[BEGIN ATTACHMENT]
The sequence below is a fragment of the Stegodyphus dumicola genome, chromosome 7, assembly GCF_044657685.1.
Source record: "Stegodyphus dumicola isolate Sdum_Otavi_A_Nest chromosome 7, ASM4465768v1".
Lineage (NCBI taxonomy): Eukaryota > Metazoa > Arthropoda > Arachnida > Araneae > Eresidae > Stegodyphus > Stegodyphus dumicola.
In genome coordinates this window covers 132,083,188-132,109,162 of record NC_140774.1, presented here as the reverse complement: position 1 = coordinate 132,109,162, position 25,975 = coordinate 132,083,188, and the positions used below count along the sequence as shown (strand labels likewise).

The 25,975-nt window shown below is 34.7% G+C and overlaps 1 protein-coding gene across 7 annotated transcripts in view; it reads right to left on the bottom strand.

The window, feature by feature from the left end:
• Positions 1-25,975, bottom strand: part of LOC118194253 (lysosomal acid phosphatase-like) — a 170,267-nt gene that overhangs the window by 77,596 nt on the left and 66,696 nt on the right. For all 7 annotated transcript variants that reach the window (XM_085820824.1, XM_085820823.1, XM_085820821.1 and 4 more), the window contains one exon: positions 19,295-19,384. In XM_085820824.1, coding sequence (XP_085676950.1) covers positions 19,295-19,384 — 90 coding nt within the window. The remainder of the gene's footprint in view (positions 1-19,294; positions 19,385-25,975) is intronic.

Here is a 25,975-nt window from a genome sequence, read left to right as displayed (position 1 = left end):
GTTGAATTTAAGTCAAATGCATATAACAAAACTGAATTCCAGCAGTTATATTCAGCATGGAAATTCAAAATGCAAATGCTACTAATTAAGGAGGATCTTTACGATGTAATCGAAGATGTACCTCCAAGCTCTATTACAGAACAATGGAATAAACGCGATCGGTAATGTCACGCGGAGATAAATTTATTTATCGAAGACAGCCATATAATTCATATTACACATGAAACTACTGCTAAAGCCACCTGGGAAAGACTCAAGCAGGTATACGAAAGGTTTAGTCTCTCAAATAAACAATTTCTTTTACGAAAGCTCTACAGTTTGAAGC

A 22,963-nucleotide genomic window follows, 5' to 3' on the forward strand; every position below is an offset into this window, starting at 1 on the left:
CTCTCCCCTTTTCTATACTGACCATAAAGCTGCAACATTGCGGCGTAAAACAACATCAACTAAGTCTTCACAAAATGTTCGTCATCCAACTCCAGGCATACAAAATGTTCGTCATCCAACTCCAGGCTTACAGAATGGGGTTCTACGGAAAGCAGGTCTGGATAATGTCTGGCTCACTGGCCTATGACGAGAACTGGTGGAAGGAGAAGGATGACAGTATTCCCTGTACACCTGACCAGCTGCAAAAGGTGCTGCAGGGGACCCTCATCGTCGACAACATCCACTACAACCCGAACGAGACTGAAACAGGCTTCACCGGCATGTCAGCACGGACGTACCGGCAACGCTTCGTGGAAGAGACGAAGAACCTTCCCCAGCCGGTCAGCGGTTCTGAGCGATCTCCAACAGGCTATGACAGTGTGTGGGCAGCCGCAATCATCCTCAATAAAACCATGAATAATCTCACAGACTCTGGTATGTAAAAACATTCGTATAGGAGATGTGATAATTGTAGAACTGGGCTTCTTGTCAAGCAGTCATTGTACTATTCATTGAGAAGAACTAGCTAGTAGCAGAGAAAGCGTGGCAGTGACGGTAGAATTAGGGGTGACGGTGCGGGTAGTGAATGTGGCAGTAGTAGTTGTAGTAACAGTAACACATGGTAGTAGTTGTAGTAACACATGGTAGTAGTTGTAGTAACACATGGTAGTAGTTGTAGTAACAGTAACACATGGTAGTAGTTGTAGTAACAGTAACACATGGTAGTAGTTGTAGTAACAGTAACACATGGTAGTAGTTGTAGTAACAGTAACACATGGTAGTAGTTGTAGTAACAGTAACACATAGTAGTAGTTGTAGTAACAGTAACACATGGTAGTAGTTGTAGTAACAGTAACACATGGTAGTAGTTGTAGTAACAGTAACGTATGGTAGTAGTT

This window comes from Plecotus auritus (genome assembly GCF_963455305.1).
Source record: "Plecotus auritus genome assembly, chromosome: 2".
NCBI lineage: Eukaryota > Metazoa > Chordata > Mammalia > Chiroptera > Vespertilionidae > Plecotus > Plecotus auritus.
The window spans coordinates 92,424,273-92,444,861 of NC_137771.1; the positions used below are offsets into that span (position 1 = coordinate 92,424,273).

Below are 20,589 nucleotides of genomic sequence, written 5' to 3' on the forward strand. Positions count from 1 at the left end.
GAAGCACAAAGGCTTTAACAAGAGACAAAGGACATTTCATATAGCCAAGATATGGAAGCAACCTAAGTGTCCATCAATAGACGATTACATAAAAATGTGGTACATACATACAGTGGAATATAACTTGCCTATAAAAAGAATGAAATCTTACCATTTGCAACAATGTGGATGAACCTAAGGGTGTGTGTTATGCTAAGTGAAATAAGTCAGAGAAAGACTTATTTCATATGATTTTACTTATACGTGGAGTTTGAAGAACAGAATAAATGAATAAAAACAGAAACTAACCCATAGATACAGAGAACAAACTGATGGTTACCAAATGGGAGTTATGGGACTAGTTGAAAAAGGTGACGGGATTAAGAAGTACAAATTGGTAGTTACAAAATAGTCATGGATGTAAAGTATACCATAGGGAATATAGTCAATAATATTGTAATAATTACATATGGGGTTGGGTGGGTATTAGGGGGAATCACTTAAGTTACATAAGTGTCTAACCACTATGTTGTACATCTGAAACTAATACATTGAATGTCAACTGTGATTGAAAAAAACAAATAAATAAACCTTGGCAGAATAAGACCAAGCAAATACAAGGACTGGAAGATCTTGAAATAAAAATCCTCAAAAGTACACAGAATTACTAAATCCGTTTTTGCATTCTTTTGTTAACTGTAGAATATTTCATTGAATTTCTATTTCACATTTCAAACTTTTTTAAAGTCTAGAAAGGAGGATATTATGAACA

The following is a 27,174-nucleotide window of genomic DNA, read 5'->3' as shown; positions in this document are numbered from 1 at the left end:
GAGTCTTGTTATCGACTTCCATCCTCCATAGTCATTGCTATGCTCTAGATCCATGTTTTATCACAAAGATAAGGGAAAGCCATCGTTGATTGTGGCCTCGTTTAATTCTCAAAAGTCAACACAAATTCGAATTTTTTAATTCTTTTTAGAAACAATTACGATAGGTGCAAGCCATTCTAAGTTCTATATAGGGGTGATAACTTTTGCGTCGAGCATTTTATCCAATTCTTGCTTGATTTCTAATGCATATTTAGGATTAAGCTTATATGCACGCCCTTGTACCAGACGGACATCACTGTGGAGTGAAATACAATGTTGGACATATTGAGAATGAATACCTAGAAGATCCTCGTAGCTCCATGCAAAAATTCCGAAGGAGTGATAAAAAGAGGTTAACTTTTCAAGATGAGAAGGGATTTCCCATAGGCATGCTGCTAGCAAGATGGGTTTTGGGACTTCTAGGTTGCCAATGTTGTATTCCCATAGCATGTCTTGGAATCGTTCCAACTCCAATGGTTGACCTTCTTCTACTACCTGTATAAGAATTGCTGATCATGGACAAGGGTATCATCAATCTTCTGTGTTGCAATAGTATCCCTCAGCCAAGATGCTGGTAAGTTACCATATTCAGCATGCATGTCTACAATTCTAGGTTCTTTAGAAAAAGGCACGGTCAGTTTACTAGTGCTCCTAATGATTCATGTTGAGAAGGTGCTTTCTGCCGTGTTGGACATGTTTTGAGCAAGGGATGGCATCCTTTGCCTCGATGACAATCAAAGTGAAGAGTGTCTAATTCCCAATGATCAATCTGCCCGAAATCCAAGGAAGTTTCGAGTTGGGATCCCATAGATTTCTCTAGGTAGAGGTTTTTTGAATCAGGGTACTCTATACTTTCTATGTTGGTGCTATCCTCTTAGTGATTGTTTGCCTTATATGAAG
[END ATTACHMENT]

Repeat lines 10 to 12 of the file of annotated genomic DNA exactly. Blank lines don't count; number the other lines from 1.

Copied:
A 22,963-nucleotide genomic window follows, 5' to 3' on the forward strand; every position below is an offset into this window, starting at 1 on the left:
CTCTCCCCTTTTCTATACTGACCATAAAGCTGCAACATTGCGGCGTAAAACAACATCAACTAAGTCTTCACAAAATGTTCGTCATCCAACTCCAGGCATACAAAATGTTCGTCATCCAACTCCAGGCTTACAGAATGGGGTTCTACGGAAAGCAGGTCTGGATAATGTCTGGCTCACTGGCCTATGACGAGAACTGGTGGAAGGAGAAGGATGACAGTATTCCCTGTACACCTGACCAGCTGCAAAAGGTGCTGCAGGGGACCCTCATCGTCGACAACATCCACTACAACCCGAACGAGACTGAAACAGGCTTCACCGGCATGTCAGCACGGACGTACCGGCAACGCTTCGTGGAAGAGACGAAGAACCTTCCCCAGCCGGTCAGCGGTTCTGAGCGATCTCCAACAGGCTATGACAGTGTGTGGGCAGCCGCAATCATCCTCAATAAAACCATGAATAATCTCACAGACTCTGGTATGTAAAAACATTCGTATAGGAGATGTGATAATTGTAGAACTGGGCTTCTTGTCAAGCAGTCATTGTACTATTCATTGAGAAGAACTAGCTAGTAGCAGAGAAAGCGTGGCAGTGACGGTAGAATTAGGGGTGACGGTGCGGGTAGTGAATGTGGCAGTAGTAGTTGTAGTAACAGTAACACATGGTAGTAGTTGTAGTAACACATGGTAGTAGTTGTAGTAACACATGGTAGTAGTTGTAGTAACAGTAACACATGGTAGTAGTTGTAGTAACAGTAACACATGGTAGTAGTTGTAGTAACAGTAACACATGGTAGTAGTTGTAGTAACAGTAACACATGGTAGTAGTTGTAGTAACAGTAACACATAGTAGTAGTTGTAGTAACAGTAACACATGGTAGTAGTTGTAGTAACAGTAACACATGGTAGTAGTTGTAGTAACAGTAACGTATGGTAGTAGTT

This window comes from Plecotus auritus (genome assembly GCF_963455305.1).